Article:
HBO's library is far smaller than Netflix's (though average quality of titles is higher). Their streaming service is also objectively terrible: slow, unreliable, bad UX. On top of that it's 50% more expensive than Netflix. I'm not sure it's just the lucrative TV deals keeping them from competing with Netflix in streaming.
I'm not sure this is true. HBO Go is available for subscription in the US, is available on many streaming platforms. Additionally, you can subscribe to HBO through Amazon Prime (among other places; I just happen to use the Prime subscription). I can't comment on differences in marketing spend or consumer goodwill, but from my perspective, I see the same level of service between HBO and Netflix (though admittedly, Netflix is usually more stable).
What are you basing this on? They partnered with the same company that Disney just bought to create HBO Now, their video on demand offering. It has 2 million subscribers and is another revenue source for them.
The "problem" with HBO Now is that subscribership spikes when the Game of Thrones starts and plummets when the season ends. Now that the series is winding down, they need to find another one but with their history of great shows I wouldn't bet against them.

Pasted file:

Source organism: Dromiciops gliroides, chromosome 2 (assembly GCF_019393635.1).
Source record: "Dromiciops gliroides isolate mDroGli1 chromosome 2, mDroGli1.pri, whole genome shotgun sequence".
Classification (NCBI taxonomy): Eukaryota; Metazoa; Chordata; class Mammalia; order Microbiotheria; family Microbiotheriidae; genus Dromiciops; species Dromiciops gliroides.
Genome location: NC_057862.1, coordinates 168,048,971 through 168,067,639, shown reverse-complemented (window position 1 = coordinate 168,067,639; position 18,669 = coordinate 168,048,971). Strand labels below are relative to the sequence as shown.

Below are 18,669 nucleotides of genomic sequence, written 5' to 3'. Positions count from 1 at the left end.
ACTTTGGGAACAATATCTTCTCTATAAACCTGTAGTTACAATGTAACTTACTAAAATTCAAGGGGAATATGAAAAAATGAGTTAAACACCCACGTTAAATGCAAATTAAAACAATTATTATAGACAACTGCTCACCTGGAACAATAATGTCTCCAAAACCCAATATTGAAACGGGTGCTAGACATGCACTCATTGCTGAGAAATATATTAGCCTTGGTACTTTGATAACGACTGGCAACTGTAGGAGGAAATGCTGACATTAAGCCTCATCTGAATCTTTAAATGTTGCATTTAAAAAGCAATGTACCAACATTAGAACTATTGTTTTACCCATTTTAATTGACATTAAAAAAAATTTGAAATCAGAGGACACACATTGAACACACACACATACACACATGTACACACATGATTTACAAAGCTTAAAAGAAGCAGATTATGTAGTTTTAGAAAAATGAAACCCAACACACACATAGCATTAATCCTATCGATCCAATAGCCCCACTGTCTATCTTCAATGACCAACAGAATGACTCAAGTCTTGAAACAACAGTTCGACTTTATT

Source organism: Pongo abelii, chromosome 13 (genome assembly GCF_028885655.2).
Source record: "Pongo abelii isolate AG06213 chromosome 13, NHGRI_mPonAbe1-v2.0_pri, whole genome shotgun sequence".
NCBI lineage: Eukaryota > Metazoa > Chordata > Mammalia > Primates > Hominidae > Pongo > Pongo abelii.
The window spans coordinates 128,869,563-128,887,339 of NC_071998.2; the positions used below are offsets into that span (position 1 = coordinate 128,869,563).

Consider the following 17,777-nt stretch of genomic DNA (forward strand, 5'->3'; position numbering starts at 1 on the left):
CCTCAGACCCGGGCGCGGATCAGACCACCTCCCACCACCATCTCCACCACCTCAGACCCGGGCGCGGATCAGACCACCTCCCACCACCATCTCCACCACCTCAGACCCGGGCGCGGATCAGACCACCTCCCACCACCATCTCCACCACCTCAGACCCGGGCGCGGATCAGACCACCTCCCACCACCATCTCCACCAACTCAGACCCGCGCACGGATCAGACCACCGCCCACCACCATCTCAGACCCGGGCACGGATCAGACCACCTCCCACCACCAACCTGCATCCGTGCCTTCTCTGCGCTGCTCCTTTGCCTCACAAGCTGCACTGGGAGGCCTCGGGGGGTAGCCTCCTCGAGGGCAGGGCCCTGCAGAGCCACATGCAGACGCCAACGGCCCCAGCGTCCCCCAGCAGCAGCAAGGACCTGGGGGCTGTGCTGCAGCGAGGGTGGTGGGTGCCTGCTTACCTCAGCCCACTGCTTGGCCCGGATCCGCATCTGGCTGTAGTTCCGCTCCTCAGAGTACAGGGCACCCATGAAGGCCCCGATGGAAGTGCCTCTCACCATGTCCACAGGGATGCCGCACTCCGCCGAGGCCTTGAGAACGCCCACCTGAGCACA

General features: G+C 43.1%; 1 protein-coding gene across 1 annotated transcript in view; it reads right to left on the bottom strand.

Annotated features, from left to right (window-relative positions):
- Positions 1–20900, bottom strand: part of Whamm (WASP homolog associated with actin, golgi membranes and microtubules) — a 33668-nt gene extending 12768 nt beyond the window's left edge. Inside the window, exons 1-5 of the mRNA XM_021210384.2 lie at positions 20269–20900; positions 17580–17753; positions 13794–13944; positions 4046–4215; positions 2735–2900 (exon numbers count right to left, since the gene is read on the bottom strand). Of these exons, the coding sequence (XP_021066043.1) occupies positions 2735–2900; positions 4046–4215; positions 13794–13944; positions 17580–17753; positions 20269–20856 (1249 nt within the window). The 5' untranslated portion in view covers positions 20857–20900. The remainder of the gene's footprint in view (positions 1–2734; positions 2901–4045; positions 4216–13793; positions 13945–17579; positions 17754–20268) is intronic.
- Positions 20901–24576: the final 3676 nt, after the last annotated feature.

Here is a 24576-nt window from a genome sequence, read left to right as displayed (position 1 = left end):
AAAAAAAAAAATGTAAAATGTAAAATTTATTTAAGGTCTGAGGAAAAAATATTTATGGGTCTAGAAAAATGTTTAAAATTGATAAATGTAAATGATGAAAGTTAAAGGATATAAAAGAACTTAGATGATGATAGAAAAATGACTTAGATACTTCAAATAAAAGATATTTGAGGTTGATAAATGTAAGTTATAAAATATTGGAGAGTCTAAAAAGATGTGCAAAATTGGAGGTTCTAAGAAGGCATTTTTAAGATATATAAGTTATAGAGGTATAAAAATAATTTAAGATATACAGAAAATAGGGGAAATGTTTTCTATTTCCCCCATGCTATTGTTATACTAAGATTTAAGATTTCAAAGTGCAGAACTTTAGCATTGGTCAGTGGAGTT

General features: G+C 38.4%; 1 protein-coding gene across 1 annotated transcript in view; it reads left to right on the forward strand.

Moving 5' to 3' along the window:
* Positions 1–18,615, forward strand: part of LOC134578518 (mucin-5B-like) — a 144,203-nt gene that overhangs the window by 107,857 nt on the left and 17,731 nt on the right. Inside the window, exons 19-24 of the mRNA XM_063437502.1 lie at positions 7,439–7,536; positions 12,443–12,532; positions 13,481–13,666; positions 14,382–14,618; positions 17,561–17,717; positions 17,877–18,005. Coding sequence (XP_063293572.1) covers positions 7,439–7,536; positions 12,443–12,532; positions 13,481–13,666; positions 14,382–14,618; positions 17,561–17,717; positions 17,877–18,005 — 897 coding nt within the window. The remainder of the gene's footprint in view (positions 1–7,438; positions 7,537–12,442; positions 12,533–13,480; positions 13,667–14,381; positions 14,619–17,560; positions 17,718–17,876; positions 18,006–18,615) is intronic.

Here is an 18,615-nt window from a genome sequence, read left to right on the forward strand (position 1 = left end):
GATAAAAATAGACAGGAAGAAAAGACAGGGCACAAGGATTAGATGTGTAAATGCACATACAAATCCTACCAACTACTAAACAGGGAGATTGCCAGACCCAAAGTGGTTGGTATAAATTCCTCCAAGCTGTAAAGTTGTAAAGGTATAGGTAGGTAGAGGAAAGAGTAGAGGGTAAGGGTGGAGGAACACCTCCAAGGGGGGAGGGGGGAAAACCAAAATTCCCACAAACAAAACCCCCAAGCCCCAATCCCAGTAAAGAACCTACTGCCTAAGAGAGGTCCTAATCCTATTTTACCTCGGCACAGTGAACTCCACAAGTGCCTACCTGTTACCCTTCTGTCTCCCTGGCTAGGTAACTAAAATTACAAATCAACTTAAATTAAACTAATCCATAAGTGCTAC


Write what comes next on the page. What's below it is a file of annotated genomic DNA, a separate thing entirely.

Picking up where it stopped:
Netflix was just there first, but they don't own most of the content.
Amazon Prime is basically US-only.
HBO gets hired during GoT season and then dumped.
Meanwhile, the majority of the people out there have Netflix. We even see ads on the streets and all over the place, while the other two competitors are still inexistent.
Netflix 35% of internet traffic; AMZ Video 2%. I'd say it looks like it.
It is one of the biggest companies facing a ton of competition and still doing a superb job.
Like with Pro Life vs Pro Choice we have two campaign slogans "Net Neutrality" and "Internet Freedom" coined by entrenched interests.
 - https://thewaltdisneycompany.com/walt-disney-company-acquire...